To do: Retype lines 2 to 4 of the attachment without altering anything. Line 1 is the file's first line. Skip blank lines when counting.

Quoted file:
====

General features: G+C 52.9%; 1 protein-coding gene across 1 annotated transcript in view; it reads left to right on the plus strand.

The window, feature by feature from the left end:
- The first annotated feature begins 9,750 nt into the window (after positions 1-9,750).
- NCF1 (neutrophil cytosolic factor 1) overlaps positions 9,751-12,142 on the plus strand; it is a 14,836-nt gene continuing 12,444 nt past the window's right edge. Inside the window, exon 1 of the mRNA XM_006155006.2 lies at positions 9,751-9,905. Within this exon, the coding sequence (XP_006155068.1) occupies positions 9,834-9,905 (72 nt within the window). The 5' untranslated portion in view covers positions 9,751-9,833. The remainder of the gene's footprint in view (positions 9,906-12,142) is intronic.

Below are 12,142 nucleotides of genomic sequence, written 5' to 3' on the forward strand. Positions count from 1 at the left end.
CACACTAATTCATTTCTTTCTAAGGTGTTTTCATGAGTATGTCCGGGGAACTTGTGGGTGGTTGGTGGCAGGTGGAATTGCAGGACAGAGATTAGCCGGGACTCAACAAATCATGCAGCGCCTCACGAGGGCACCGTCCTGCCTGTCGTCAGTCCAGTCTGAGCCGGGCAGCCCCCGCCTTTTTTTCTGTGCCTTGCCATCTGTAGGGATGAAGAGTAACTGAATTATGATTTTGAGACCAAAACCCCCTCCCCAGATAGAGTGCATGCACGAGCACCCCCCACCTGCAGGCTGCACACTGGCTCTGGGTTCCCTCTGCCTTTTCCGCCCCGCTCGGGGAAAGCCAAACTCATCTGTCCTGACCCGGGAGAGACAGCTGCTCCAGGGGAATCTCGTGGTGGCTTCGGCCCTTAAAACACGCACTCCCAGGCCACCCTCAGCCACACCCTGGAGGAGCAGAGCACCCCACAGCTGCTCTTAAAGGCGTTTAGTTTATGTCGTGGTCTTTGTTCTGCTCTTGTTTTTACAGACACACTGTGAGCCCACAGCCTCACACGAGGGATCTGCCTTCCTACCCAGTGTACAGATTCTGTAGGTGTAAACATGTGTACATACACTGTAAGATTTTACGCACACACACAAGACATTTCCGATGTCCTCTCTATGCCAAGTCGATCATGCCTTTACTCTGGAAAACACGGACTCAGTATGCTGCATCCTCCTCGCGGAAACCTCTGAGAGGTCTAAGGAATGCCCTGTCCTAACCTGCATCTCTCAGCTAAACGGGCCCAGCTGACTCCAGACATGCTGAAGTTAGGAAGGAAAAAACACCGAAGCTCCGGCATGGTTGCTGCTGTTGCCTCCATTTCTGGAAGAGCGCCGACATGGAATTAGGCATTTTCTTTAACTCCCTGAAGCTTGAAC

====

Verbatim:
The window, feature by feature from the left end:
- The first annotated feature begins 9,750 nt into the window (after positions 1-9,750).
- NCF1 (neutrophil cytosolic factor 1) overlaps positions 9,751-12,142 on the plus strand; it is a 14,836-nt gene continuing 12,444 nt past the window's right edge. Inside the window, exon 1 of the mRNA XM_006155006.2 lies at positions 9,751-9,905. Within this exon, the coding sequence (XP_006155068.1) occupies positions 9,834-9,905 (72 nt within the window). The 5' untranslated portion in view covers positions 9,751-9,833. The remainder of the gene's footprint in view (positions 9,906-12,142) is intronic.